In the passage that we read in Luke 11, the next thing the Lord speaks about is seeking, “seek, and ye shall find”, and then it says, “he that seeks finds”. I link that to the scripture we have read in Colossians. Seeking is not so much a matter of distinct felt need, but of seeking something outside ourselves. Epaphras might be an example of one who was seeking; he sought the blessing of his brethren. He was a brother who lived in Colosse, “one of you”. He cared about his brethren. No doubt he served them in various ways, but one way in which he served them was to seek their blessing by prayer. In prayer a believer can seek things for his or her brethren, because this is for sisters and brothers equally. I am sure Epaphras prayed at the prayer meeting for his brethren, but I think that he would pray privately too. He is described as “the bondman of Christ Jesus”; so he was a fervent and committed brother, “always combating earnestly for you in prayers”. His whole being was committed to this; he was consistent and persevering in it. It says in verse 2, “Persevere in prayer”. Epaphras persevered in prayer he did not pray a couple of times and then forget about it. It characterised him, that he always combated earnestly in prayers, “to the end that ye may stand perfect and complete in all the will of God”. His particular burden was his local brethren in Colosse, that they might be able to occupy the ground and stand up in it as responsible persons, “perfect and complete”; - 'fully assured', footnote e says - “in all the will of God”. What a thing that is to seek after. It is a right thing to seek for your local brethren. How strengthening to be in a gathering where sisters and brothers all had that exercise - to combat earnestly in prayer that the brethren would stand “perfect and complete in all the will of God”. I think it would give moral and spiritual strength in our localities. It would be a great thing to pray like Epaphras, having the brothers and sisters that I know and love in my mind. God would love to hear an Epaphras type of prayer; He would love to hear Epaphras pray. Epaphras had God's will in mind; he was thinking for God. He did not simply think about the blessing of his brethren, but he sought the blessing of the brethren according to the will of God, and his desire was, not that they should just come to the edge of God’s will, or have some appreciation of it, but that they should “stand perfect and complete in all the will of God”. I think Epaphras himself must have had a full appreciation of what God's will was. It went beyond the individual blessing of these souls. It would include that, but it went on, I believe, to embrace God's desire that there should be what was according to Christ and faithful to Him, faithful to that high calling. He would pray that the Holy Spirit should be free in the company at Colosse, and that souls would be filled with the Spirit, and that they should be overflowing, imbued with affection for the Lord Jesus and for each other too, so that there should be something that was entirely according to God's will and pleasing to the Lord Jesus here, forming part of His assembly. That was what Epaphras sought, and the Lord says, “he that seeks finds”.So I commend to myself and everyone here a desire to seek, as Epaphras did, the blessing of saints in our localities, praying for our brethren in this way. I feel the test of that but also the necessity for it. It is good to pray for one another by name, speaking about what you know about the exercises, pressures and sorrows of the brethren, and about the work of God in them. Heaven takes account of that. It is also difficult to be out at elbows with a brother or sister that you have been praying for the day before.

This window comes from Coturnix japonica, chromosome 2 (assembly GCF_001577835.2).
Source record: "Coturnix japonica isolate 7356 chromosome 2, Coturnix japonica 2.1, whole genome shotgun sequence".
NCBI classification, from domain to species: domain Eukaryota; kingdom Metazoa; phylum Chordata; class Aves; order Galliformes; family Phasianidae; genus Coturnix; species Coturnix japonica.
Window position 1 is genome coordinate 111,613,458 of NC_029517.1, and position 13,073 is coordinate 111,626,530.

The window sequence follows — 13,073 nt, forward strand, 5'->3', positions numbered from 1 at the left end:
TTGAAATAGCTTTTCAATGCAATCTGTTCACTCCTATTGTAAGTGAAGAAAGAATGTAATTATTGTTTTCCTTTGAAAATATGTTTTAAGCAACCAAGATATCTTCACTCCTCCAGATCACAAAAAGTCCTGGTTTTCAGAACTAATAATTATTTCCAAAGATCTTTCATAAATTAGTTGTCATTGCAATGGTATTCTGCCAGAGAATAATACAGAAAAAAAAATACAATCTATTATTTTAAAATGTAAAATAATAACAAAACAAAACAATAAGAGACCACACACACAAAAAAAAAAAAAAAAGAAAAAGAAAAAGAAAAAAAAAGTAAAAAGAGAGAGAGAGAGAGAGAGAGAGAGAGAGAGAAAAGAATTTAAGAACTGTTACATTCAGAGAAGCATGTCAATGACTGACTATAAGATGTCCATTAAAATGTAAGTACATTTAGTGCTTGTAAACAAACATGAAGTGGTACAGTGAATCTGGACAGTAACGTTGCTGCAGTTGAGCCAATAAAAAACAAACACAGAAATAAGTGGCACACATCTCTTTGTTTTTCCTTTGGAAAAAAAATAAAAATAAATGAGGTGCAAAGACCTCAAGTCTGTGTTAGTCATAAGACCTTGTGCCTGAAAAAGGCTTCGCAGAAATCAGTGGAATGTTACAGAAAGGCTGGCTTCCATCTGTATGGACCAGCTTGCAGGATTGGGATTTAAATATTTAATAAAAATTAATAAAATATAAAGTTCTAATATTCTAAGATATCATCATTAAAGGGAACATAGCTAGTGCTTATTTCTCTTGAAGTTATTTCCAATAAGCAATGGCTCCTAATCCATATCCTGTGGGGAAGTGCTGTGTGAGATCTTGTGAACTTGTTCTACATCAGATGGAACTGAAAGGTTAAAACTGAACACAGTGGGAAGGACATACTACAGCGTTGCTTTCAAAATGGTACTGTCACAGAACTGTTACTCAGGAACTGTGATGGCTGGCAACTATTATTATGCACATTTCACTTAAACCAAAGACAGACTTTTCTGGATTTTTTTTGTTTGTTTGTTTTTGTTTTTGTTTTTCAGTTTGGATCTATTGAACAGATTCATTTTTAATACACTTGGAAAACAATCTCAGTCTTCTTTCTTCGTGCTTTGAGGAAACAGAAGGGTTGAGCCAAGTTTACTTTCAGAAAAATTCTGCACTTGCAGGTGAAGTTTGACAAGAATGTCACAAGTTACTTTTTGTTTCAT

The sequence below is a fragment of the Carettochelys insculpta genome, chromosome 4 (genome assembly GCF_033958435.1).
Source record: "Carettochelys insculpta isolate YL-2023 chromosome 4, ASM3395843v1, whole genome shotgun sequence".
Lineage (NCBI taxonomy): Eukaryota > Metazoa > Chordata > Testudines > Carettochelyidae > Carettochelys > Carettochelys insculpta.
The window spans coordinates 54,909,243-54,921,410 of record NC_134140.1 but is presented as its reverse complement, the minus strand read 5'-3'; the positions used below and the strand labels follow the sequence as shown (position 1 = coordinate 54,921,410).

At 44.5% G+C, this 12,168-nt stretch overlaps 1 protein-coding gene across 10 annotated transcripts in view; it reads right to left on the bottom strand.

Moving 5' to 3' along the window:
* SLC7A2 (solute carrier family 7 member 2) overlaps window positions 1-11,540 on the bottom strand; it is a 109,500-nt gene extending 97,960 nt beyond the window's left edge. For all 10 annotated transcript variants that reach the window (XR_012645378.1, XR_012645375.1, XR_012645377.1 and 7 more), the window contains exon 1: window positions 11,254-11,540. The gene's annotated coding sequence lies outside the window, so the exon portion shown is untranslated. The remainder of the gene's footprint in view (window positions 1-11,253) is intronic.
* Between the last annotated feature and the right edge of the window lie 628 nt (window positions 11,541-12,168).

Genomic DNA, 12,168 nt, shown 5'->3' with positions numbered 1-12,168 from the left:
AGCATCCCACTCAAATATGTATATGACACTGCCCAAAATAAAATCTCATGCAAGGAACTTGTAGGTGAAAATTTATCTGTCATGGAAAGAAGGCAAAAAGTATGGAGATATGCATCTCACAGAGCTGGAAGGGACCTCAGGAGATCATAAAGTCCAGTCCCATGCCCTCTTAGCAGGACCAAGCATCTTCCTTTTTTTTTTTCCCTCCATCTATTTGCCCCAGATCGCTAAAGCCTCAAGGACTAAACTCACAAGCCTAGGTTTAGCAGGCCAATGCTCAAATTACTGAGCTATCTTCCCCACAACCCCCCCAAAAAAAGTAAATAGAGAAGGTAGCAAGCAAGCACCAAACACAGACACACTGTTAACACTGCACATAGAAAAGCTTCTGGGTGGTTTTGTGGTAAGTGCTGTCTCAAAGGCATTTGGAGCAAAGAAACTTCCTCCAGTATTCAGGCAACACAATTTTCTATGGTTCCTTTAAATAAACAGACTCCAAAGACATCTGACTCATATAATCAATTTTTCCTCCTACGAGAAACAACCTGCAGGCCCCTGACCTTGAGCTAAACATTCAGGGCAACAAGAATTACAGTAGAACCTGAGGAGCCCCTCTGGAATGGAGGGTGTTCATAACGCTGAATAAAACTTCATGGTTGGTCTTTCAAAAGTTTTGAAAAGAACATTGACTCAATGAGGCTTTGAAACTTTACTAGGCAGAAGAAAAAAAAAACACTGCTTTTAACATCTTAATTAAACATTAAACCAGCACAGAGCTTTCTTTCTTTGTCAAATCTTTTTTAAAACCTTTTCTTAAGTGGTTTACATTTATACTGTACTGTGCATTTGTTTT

The third matter that the Lord Jesus spoke to His own about in Luke 11 was knocking, “knock, and it shall be opened to you”. The passage in Ephesians 3 might relate to knocking. This seems to go beyond need and to relate to the believer's desire to open the door and enter an area opened up through communion with divine Persons. We should have a desire to find what is on the other side of that door. The Lord would love to answer the knocking of a person wanting to know more about His things. Here in Ephesians we have the prayer of the apostle Paul. “For this reason”, he says, “I bow my knees to the Father of our Lord Jesus Christ”. He is praying to “the Father of our Lord Jesus Christ”, and then he gives Him glory, “of whom every family in the heavens and on earth is named”. How great is the glory of the Father and His relationship with every family, and Paul prays “that he may give you according to the riches of his glory, to be strengthened with power by his Spirit in the inner man; that the Christ may dwell, through faith, in your hearts”. What an expansion that would involve! Knocking at the door results in the door being opened to you, with a view to Christ dwelling through faith in your heart, “being rooted and founded in love”. It goes far beyond need, and into the realm of the satisfaction of the desire of a believer to be near to Christ and to have Christ dwelling in the heart. And then he adds, “in order that ye may be fully able to apprehend with all the saints what is the breadth and length and depth and height”. What a knocking! What a door! We find what is opened to us - “and to him that knocks it will be opened” - a wonderful sphere with “breadth and length and depth and height”. The Father is over it all, and Christ is the Centre of it, giving character to it, a scene where there is no question of unmet need or anything attaching to us as sinners. These things have all been dealt with, and we are in the very place where God Himself dwells, where He has made Himself known as Father and Son and Spirit, and where there is a response according to His heart and mind. Paul prayed that this might be the experience of the brethren in Ephesus, that they might enter into these wonderful matters. He prayed so that they might have the exercise themselves to knock and that it would be opened to them, and that they would have something of the experience that he, the apostle himself, had. I think Paul knew abundantly what it was to have the Christ dwelling through faith in his heart, rooted and founded in love there. He had a fuller experience than any other man, I think it would be right to say, of “the breadth and the length and the depth and the height”. His prayer was that the brethren in Ephesus should have the desire to knock so that this blessed sphere should be opened to them. They needed to be strengthened by the Holy Spirit in the inner man to get the benefit of the opening.